Saturday, 15 October 2011

Unhappy Birthday Schizophrenia

Hello again

And I was supposed to be having ' A day or two off'.  I just wrote an answer to my friend's comment from yesterday (a different friend from the one I referred to in the blog post itself).  Then turned to my email to find about seven emails from Rethink Mental Illness.  (All on the same subject.  Last time it happened we got a letter of apology through the post, signed by the chairman himself.  Note to Rethink, this is a waste of your resources.  We understand that computers have blips.  We don't take it personally).

The email was asking for volunteers to help with an 'Unhappy Birthday Schizophrenia' campaign.  The email was so timely, given my recent upset on the schizophrenia subject, that I am determined to join the campaign.   Even though it means cutting a family holiday short.

So I already feel energised, and am back on my mission.  I think yesterday's confusion was caused by me forgetting that when I say, 'I have a diagnosis of schizophrenia' people assume that I am saying 'I have schizophrenia'. 

Which I am not saying, because there are so many conflicting ideas of what schizophrenia is, what is does, how long it lasts for, whether a person can ever recover.  When I was diagnosed I was told by a team of psychiatrists that I would have to be on medication for ever, and would get worse as I got older.  A nurse from the same establishment (who married a patient with the same diagnosis) told me later that the term 'Schizophrenic Burnout' is well known - that even floridly ill patients recover by the time they are about fifty - the illness just wears itself out).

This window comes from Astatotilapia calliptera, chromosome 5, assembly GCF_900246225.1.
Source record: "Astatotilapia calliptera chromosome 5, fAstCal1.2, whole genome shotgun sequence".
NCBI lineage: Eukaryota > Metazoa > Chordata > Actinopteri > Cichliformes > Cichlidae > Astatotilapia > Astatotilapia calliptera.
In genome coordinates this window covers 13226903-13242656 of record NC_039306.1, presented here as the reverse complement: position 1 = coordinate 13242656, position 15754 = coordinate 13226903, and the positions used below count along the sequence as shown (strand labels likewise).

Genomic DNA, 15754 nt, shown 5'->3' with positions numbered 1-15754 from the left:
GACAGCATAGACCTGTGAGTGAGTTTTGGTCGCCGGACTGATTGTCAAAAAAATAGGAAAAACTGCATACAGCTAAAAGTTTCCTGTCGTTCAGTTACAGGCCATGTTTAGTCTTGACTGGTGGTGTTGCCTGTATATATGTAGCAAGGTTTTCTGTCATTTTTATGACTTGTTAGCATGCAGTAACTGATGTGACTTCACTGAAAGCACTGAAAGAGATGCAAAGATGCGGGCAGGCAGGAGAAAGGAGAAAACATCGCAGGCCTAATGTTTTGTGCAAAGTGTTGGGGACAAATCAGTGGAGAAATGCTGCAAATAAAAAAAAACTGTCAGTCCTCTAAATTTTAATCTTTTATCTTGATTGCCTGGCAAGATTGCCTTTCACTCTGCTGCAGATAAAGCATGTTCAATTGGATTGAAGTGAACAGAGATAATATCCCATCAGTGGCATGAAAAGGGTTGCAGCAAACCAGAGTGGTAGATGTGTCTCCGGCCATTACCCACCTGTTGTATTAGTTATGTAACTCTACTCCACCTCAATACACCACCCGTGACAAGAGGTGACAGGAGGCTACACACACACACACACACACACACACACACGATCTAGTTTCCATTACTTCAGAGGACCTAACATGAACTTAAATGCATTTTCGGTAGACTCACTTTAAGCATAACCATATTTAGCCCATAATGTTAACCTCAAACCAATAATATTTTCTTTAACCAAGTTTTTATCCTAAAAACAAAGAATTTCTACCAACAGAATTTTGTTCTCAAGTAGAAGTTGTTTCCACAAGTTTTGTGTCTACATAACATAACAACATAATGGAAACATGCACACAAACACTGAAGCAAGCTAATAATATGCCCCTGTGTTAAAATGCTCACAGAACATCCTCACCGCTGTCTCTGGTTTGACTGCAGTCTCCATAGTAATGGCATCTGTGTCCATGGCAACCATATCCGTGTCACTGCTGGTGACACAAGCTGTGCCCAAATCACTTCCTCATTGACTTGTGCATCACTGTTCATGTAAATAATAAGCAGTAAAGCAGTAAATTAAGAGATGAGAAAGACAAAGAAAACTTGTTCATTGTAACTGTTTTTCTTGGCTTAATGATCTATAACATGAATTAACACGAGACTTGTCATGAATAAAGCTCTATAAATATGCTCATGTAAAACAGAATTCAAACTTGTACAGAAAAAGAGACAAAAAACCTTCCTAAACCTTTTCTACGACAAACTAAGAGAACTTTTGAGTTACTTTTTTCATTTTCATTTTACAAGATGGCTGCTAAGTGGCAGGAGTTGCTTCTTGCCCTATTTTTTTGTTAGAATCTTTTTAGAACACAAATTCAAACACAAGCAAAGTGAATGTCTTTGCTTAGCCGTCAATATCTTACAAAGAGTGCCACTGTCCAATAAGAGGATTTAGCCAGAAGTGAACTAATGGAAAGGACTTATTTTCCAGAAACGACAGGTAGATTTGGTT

The term itself is useless - there is no test for the illness, so who is to say whether it really exists.  There is no medication or operation that cures it completely.  And people who do get better are reluctant to admit to ever having 'had' it, for obvious reasons.  It is a muddle.  And my friend who commented yesterday was right - I can't say what is true of anybody else with the diagnosis.  It is hard even to be confident about myself, sometimes.  It is Paul's constant reiteration that I am normal that helps me most.

Anyway.  Thank you Rethink, for pulling me out of my trough of despair this morning.  I will be happy to help with your campaign, if you will have me.

Louise x

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